But the ITC has been unable to set the stage for wider OSW turbine installation using WTIVs, in part because of some controversial federal policies that affect the OSW supply chain. The Merchant Marine Act of 1920, commonly referred to as the Jones Act, requires all vessels providing domestic shipping services to be US-built, US-owned, US-flagged, and US-staffed. Opponents of the Jones Act suggest that it increases the costs of wind turbine installation vessels and hampers the US OSW industry.
Offshore wind developers are pushing for more effective oversight, as many in the industry are grumbling about persistent permitting challenges and delays. Indeed, some industry leaders are calling for the federal government to increase appropriations at relevant regulatory agencies to streamline approval processes.
While federal policy sets macro conditions for the OSW industry, state-level policies can make or break projects. Offshore wind developers often praise New York and New Jersey for creating a “steady diet” of state procurement contracts, which reduced investment uncertainty and helped catalyze further investment in local port facilities. Furthermore, in contrast with Massachusetts and its doomed Cape Wind OSW project, strong, sustained leadership from New York and New Jersey state officials helped to stem local, “not in my backyard” opposition to offshore wind development. The unparalleled insight of state and local actors into community stakeholder concerns means that state policy and leadership can be highly effective and even necessary for successful OSW development.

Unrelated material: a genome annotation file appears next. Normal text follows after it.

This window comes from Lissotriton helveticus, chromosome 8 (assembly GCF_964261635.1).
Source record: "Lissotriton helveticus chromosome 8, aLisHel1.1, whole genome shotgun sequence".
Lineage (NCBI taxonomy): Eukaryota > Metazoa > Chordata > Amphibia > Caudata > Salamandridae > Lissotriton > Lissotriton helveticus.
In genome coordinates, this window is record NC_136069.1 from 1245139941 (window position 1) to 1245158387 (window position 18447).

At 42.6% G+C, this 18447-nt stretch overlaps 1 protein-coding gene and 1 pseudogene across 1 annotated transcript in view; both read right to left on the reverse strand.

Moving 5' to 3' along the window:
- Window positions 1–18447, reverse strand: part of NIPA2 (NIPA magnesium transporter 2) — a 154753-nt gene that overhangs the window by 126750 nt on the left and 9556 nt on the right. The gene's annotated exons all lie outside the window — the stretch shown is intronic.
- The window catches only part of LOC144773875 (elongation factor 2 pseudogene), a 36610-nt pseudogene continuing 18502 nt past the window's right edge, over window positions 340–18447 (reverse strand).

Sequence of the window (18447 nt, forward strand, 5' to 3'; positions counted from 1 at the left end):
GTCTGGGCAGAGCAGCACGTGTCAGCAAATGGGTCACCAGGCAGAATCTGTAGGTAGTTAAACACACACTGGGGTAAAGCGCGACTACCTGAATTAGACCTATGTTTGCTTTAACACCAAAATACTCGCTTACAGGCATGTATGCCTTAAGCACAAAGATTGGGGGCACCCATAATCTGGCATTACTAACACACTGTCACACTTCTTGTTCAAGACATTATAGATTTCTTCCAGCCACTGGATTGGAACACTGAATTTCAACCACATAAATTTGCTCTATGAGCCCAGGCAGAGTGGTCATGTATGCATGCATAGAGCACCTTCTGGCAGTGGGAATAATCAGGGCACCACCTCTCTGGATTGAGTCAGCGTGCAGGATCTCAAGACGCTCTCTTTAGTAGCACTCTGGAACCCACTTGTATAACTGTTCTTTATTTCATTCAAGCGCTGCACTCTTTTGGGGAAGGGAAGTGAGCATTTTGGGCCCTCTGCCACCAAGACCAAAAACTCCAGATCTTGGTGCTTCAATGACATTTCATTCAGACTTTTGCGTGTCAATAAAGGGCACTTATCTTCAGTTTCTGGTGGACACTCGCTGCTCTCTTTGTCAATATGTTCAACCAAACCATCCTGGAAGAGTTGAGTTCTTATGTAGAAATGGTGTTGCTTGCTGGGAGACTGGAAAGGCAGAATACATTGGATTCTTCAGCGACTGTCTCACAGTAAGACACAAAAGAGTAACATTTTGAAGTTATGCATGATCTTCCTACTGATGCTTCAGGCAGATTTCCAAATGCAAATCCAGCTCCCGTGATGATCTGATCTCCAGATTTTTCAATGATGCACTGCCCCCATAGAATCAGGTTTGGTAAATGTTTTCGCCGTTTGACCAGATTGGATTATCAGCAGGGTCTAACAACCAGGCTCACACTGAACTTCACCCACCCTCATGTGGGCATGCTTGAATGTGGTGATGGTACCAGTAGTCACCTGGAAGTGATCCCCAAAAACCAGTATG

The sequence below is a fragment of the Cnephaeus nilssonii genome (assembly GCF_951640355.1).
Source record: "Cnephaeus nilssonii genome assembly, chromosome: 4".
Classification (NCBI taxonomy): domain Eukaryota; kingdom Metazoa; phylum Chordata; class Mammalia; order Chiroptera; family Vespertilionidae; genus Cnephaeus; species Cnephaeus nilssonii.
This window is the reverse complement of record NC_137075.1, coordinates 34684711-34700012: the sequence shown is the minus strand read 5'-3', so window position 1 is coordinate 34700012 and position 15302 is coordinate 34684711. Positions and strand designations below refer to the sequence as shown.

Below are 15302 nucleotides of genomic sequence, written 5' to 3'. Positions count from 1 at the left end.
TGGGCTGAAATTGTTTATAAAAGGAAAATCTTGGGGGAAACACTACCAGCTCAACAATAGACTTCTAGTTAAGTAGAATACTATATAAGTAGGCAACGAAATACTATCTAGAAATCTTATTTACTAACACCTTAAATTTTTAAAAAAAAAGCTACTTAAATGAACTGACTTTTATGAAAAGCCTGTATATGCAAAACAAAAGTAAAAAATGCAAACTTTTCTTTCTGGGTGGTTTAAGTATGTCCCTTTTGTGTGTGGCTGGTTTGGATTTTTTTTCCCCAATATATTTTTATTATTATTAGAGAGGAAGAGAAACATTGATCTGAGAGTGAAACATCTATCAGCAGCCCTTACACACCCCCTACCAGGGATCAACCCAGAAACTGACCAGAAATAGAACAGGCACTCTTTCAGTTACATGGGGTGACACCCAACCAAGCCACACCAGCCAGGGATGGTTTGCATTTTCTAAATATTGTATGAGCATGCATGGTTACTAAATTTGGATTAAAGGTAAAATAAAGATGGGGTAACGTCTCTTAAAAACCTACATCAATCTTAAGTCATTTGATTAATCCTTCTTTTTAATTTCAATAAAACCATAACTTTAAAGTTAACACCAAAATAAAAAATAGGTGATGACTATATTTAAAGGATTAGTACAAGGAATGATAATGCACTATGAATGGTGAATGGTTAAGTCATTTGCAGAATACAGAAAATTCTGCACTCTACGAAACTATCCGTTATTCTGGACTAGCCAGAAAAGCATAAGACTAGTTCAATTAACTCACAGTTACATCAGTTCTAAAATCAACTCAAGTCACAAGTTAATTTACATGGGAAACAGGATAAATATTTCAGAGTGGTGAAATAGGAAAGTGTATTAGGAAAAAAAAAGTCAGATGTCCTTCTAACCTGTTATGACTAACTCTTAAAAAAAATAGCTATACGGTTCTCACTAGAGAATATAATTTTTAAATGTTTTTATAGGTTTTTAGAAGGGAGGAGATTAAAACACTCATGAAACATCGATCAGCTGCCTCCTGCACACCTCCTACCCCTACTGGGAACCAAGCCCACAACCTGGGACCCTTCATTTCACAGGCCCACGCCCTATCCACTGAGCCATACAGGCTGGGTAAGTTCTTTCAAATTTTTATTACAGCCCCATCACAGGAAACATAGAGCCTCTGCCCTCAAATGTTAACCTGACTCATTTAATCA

Building community support for OSW
Project developers can increase support for OSW through early and sustained engagement with various community stakeholders. Some developers and state-level policymakers have found success in emphasizing the economic development benefits for local communities: OSW can generate significant numbers of permanent, middle-class jobs for local communities and provide even greater short-term construction employment. And the revitalization of long-dormant ports can inject dynamism into local communities. Indeed, the New Jersey Wind Port will support up to 1,500 manufacturing, assembly, and operations jobs, in addition to creating hundreds of short-term construction jobs. Importantly, policymakers can easily “pitch” these job-creating investments to local communities, which may be harder to do for other renewables that might be unable to sustain the same levels of long-term employment or reach grid scale in certain communities with limited solar or onshore wind resources. Finally, working with local unions can generate community support for OSW and create stakeholders amenable to wind development.